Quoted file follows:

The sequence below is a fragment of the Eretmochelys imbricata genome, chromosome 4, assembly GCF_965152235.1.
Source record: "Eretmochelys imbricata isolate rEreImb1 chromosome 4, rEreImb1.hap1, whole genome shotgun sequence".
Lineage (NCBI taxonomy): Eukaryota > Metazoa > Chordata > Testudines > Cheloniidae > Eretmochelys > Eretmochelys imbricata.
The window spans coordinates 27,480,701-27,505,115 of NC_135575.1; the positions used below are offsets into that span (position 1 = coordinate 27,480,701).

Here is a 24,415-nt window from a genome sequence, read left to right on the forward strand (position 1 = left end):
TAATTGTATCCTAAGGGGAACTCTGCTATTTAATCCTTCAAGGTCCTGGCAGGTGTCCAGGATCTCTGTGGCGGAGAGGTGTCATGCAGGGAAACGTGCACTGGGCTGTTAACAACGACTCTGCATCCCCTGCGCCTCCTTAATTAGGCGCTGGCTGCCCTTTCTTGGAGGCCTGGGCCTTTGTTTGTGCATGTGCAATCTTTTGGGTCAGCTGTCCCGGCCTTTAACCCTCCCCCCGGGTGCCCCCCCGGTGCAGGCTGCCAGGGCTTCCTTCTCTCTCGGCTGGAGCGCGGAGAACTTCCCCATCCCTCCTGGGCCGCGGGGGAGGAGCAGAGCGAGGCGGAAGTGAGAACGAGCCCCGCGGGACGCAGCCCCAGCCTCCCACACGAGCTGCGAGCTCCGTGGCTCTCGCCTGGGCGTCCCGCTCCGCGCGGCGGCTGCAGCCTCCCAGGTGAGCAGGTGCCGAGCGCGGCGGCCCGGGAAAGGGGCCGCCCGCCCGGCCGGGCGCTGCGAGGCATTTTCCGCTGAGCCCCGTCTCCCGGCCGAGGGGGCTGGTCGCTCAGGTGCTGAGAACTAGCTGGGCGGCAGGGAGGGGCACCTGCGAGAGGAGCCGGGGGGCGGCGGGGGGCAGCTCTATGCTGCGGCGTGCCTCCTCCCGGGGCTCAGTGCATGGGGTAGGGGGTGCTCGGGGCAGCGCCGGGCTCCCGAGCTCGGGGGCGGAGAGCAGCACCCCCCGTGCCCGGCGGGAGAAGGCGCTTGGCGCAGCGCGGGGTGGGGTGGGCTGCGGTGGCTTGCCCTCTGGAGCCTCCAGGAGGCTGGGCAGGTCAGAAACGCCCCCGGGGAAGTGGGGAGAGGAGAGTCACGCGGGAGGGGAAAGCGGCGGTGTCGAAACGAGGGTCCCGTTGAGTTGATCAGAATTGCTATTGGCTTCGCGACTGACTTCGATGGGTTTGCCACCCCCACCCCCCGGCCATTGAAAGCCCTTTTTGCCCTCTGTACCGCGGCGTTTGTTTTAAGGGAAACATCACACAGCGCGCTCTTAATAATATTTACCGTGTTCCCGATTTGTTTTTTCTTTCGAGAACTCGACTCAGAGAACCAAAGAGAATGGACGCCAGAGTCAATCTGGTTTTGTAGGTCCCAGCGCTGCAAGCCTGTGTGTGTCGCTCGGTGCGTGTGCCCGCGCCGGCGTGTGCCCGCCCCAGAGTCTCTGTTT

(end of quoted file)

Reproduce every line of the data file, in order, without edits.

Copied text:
The sequence below is a fragment of the Eretmochelys imbricata genome, chromosome 4, assembly GCF_965152235.1.
Source record: "Eretmochelys imbricata isolate rEreImb1 chromosome 4, rEreImb1.hap1, whole genome shotgun sequence".
Lineage (NCBI taxonomy): Eukaryota > Metazoa > Chordata > Testudines > Cheloniidae > Eretmochelys > Eretmochelys imbricata.
The window spans coordinates 27,480,701-27,505,115 of NC_135575.1; the positions used below are offsets into that span (position 1 = coordinate 27,480,701).

Here is a 24,415-nt window from a genome sequence, read left to right on the forward strand (position 1 = left end):
TAATTGTATCCTAAGGGGAACTCTGCTATTTAATCCTTCAAGGTCCTGGCAGGTGTCCAGGATCTCTGTGGCGGAGAGGTGTCATGCAGGGAAACGTGCACTGGGCTGTTAACAACGACTCTGCATCCCCTGCGCCTCCTTAATTAGGCGCTGGCTGCCCTTTCTTGGAGGCCTGGGCCTTTGTTTGTGCATGTGCAATCTTTTGGGTCAGCTGTCCCGGCCTTTAACCCTCCCCCCGGGTGCCCCCCCGGTGCAGGCTGCCAGGGCTTCCTTCTCTCTCGGCTGGAGCGCGGAGAACTTCCCCATCCCTCCTGGGCCGCGGGGGAGGAGCAGAGCGAGGCGGAAGTGAGAACGAGCCCCGCGGGACGCAGCCCCAGCCTCCCACACGAGCTGCGAGCTCCGTGGCTCTCGCCTGGGCGTCCCGCTCCGCGCGGCGGCTGCAGCCTCCCAGGTGAGCAGGTGCCGAGCGCGGCGGCCCGGGAAAGGGGCCGCCCGCCCGGCCGGGCGCTGCGAGGCATTTTCCGCTGAGCCCCGTCTCCCGGCCGAGGGGGCTGGTCGCTCAGGTGCTGAGAACTAGCTGGGCGGCAGGGAGGGGCACCTGCGAGAGGAGCCGGGGGGCGGCGGGGGGCAGCTCTATGCTGCGGCGTGCCTCCTCCCGGGGCTCAGTGCATGGGGTAGGGGGTGCTCGGGGCAGCGCCGGGCTCCCGAGCTCGGGGGCGGAGAGCAGCACCCCCCGTGCCCGGCGGGAGAAGGCGCTTGGCGCAGCGCGGGGTGGGGTGGGCTGCGGTGGCTTGCCCTCTGGAGCCTCCAGGAGGCTGGGCAGGTCAGAAACGCCCCCGGGGAAGTGGGGAGAGGAGAGTCACGCGGGAGGGGAAAGCGGCGGTGTCGAAACGAGGGTCCCGTTGAGTTGATCAGAATTGCTATTGGCTTCGCGACTGACTTCGATGGGTTTGCCACCCCCACCCCCCGGCCATTGAAAGCCCTTTTTGCCCTCTGTACCGCGGCGTTTGTTTTAAGGGAAACATCACACAGCGCGCTCTTAATAATATTTACCGTGTTCCCGATTTGTTTTTTCTTTCGAGAACTCGACTCAGAGAACCAAAGAGAATGGACGCCAGAGTCAATCTGGTTTTGTAGGTCCCAGCGCTGCAAGCCTGTGTGTGTCGCTCGGTGCGTGTGCCCGCGCCGGCGTGTGCCCGCCCCAGAGTCTCTGTTT